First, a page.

I liked the piece you linked about the Center for Integrated Agricultural Systems meeting: without wanting to be patronising (Too late. Ed.), the articulacy and persuasiveness of the folks you quote there really brings home the problems they're facing.

    And the cutting of a measly $2.5m for ATTRA would seem to me like pure spite. Hardly enough to keep the DOD in paperclips.  

    Surely the Dems can realistically do better? We're not talking huge sums, they don't have to face a weak on agriculture bogey - and it seems just the sort of thing where the Western populist, Schweitzer-type model of politics might be rolled out to good effect. Not to mention the coastal liberal consumer good, healthy food angle.

    My guess is that there is an unassailable majority in both houses for the status quo, and, if the leaderships were in a mood to be bold (which they seldom are!), they'd say that there was no percentage in being bold about the farm bill.

    But - that absolutely does not mean we should head for the beach and leave them to it with the farm bill! We're getting extended on-the-job training in legislative process from Uncle Sam free of charge, so that, the next time, we'll be a bit better prepared.

    And - who knows? Perhaps events may get out of control. Perhaps a Peterson-Harkin range war will break out. Wouldn't want to miss that!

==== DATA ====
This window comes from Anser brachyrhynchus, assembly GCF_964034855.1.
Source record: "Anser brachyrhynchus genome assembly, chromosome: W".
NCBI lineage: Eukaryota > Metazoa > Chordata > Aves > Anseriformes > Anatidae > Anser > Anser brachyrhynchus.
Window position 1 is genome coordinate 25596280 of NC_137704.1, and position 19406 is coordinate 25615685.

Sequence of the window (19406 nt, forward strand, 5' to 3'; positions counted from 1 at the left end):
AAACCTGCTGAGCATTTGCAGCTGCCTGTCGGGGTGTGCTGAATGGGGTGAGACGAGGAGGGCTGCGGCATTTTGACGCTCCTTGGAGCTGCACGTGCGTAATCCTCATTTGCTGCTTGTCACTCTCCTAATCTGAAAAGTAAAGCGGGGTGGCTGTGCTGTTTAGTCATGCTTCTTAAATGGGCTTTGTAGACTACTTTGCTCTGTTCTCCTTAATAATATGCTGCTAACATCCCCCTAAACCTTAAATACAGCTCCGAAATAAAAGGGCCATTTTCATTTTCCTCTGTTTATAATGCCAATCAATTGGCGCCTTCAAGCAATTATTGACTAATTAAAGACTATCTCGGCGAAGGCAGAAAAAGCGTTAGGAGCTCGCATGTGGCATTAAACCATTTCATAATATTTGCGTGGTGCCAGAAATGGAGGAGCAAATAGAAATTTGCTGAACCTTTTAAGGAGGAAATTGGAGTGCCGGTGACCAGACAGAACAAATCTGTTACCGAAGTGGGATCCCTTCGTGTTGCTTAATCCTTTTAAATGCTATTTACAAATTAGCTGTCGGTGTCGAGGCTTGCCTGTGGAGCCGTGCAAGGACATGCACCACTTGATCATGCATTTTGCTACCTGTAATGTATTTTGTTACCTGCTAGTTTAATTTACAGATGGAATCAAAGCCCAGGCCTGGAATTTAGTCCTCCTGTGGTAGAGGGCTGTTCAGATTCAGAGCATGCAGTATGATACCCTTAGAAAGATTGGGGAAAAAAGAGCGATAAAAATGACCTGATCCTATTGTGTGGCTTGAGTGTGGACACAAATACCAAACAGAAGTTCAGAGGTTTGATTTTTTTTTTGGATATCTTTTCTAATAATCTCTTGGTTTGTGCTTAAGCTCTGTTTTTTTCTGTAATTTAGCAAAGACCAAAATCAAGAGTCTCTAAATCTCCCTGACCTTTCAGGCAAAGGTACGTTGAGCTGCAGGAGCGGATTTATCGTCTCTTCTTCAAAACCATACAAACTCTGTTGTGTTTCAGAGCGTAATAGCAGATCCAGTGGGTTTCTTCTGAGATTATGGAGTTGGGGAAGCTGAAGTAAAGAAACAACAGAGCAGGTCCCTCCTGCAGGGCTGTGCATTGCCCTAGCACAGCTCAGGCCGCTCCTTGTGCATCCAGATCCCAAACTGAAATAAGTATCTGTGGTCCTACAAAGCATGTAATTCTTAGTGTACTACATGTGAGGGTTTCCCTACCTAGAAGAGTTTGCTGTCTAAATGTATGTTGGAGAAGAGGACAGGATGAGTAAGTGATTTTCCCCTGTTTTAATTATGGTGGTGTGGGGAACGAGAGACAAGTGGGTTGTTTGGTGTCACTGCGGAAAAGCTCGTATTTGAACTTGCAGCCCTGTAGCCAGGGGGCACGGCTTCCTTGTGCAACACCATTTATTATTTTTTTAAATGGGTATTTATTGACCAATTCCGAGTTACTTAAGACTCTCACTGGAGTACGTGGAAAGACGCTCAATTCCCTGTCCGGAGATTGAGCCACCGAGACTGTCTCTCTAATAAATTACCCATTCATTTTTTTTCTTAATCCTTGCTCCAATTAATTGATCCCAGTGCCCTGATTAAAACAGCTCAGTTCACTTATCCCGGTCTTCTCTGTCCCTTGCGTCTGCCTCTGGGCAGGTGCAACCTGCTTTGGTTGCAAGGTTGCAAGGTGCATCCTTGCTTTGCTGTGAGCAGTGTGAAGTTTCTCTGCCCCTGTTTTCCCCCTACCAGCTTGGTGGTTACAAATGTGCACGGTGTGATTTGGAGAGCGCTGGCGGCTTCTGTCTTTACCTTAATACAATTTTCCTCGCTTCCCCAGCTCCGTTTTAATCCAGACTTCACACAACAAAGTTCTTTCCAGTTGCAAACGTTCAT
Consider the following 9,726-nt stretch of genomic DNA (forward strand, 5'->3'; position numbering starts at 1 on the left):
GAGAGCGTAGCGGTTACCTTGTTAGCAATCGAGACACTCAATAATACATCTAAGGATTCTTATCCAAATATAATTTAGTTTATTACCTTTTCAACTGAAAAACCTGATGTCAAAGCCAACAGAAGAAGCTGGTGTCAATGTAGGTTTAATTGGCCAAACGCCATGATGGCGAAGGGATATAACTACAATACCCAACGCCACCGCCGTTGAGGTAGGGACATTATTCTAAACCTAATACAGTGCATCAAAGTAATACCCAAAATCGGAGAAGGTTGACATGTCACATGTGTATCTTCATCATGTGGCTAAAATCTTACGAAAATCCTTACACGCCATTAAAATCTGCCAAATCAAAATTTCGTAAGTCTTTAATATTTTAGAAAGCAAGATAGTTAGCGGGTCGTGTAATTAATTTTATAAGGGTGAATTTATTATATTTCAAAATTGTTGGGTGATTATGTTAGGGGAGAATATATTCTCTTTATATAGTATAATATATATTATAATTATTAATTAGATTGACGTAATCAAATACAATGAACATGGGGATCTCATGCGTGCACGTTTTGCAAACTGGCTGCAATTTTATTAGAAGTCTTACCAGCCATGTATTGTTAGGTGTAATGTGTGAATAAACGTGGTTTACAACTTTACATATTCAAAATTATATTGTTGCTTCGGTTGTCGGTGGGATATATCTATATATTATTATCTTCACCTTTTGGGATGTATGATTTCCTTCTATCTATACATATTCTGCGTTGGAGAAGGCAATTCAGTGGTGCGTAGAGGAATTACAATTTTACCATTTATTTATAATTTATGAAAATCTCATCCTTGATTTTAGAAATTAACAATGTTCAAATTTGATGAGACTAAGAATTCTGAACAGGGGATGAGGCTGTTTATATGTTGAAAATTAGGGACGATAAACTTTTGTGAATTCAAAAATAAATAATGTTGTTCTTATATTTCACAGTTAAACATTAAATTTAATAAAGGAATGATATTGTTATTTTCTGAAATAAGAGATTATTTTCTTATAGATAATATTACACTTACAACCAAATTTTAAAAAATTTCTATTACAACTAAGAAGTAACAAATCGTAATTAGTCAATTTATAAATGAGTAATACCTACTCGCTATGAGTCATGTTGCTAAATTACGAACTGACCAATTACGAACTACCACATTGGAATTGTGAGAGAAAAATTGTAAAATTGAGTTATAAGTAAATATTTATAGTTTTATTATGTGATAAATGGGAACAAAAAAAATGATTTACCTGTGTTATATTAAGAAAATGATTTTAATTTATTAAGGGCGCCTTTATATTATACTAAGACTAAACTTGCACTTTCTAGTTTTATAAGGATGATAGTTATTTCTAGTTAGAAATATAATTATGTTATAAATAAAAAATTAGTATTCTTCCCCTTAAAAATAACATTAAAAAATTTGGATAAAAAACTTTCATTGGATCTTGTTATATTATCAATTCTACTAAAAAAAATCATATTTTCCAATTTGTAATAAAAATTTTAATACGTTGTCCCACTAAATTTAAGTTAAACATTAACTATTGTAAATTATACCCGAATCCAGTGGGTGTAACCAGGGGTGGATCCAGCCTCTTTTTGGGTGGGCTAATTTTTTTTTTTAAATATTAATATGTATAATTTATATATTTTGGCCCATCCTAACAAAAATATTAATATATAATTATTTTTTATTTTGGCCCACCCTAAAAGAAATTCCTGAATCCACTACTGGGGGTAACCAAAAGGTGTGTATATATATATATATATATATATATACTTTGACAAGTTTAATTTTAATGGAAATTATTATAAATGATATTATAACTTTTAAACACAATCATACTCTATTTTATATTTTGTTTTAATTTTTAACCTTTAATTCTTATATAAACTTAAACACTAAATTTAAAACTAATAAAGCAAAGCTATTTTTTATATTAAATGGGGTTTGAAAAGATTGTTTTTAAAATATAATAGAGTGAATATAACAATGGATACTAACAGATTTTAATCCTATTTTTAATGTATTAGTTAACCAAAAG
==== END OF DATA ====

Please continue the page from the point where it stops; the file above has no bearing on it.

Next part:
• Trying to do me out of a job? ;)

  • comment on a post Farm, Food and Biofuel Report over 7 years ago

    Be it said, in the nonspecialist lefty sphere, there's not a lot of juice in the farm bill, despite the meager efforts of yours truly and some others to get some interest going.

    So - great to see another viewpoint on the side of the righteous - or, at least, not on the side of obscene corporate welfare!

    It does occur to me that the amendments which the Sustainable Agriculture Coalition (how un-American is that?!) as set out in this PDF are on the modest side.

    Which I'm sure has been carefully calibrated to give them a chance of getting through; but only points out the general helplessness of said side of the righteous in making headway against Big Ag.

    So far as I can see, what eventually gets enacted will be the result of civil war between the ag interests, rather than the prevailing of sanity. Which will probably mean it'll turn out to be a sharing of booty among the pirates.